Increased sensitivity to nitric oxide synthase inhibition in patients with heart failure: potentiation of beta-adrenergic inotropic responsiveness

Hare, J.M.; Givertz, M.M.; Creager, M.A.; Colucci, W.S.

Circulation 97(2): 161-166

1998


ISSN/ISBN: 0009-7322
PMID: 9445168
DOI: 10.1161/01.cir.97.2.161
Accession: 008851516

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Abstract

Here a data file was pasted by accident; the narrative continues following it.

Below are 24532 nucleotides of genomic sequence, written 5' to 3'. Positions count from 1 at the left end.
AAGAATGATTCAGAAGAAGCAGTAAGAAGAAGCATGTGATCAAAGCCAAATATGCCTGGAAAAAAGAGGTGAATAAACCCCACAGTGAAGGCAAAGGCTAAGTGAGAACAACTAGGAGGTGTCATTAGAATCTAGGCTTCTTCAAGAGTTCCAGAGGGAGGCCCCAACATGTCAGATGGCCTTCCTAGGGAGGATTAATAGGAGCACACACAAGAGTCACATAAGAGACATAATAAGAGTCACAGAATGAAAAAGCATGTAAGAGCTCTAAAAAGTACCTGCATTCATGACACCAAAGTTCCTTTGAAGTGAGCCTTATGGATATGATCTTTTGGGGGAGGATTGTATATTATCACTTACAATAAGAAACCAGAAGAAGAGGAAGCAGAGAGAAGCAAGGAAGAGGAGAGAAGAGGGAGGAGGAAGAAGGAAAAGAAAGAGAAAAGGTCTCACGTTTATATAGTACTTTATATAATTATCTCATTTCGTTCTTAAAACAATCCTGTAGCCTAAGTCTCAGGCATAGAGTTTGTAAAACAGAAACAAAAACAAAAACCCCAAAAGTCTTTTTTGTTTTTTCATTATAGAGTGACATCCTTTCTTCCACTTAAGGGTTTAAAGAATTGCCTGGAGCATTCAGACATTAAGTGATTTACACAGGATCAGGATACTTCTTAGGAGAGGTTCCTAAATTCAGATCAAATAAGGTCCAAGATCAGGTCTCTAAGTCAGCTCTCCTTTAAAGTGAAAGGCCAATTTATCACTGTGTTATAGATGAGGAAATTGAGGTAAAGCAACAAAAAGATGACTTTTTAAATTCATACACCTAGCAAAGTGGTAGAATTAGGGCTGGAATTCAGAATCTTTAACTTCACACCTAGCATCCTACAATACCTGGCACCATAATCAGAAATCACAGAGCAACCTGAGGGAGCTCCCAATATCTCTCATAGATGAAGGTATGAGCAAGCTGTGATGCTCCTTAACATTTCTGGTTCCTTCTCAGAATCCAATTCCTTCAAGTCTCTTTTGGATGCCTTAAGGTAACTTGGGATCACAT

Background:We previously showed that cardiac nitric oxide (NO) inhibits the positive inotropic response to beta-adrenergic stimulation in humans with left ventricular (LV) dysfunction. Whether this effect is specific to heart failure per se or is a generalized feature of normal human myocardium is unknown. We therefore tested the hypothesis that inhibition of cardiac NO potentiates the positive inotropic response to beta-adrenergic stimulation in patients with symptomatic LV failure but not in subjects with normal LV function. Methods and Results:We studied 11 patients with LV failure due to idiopathic dilated cardiomyopathy and 7 control subjects with normal LV function. The beta-adrenergic agonist dobutamine was infused via a peripheral vein before and during concurrent intracoronary artery infusion of acetylcholine, which activates the agonist-coupled isoforms of NO synthase, and N-monomethyl-L-arginine, which inhibits all isoforms of NO synthase. Changes in contractility were assessed by measuring the peak rate of rise of LV pressure (+dP/dt). Dobutamine increased +dP/dt by 4O+-6% and 73+-14% in patients with heart failure and control subjects, respectively. Acetylcholine inhibited the +dP/dt response to dobutamine to a similar degree in patients with heart failure and control subjects (-39+-8% and -31+-4%, respectively; P=NS). Infusion of NG-monomethyl-L-arginine potentiated the +dP/dt response to dobutamine by 51 +- 15% (P=.01 versus dobutamine) in patients with heart failure but had no effect in control subjects (-6+- 4%; P=NS versus dobutamine; P=.0002 versus heart failure patients). Conclusions:Inhibition of cardiac NO augments the positive inotropic response to beta-adrenergic receptor stimulation in patients with heart failure due to idiopathic dilated cardiomyopathy but not in control subjects with normal LV function.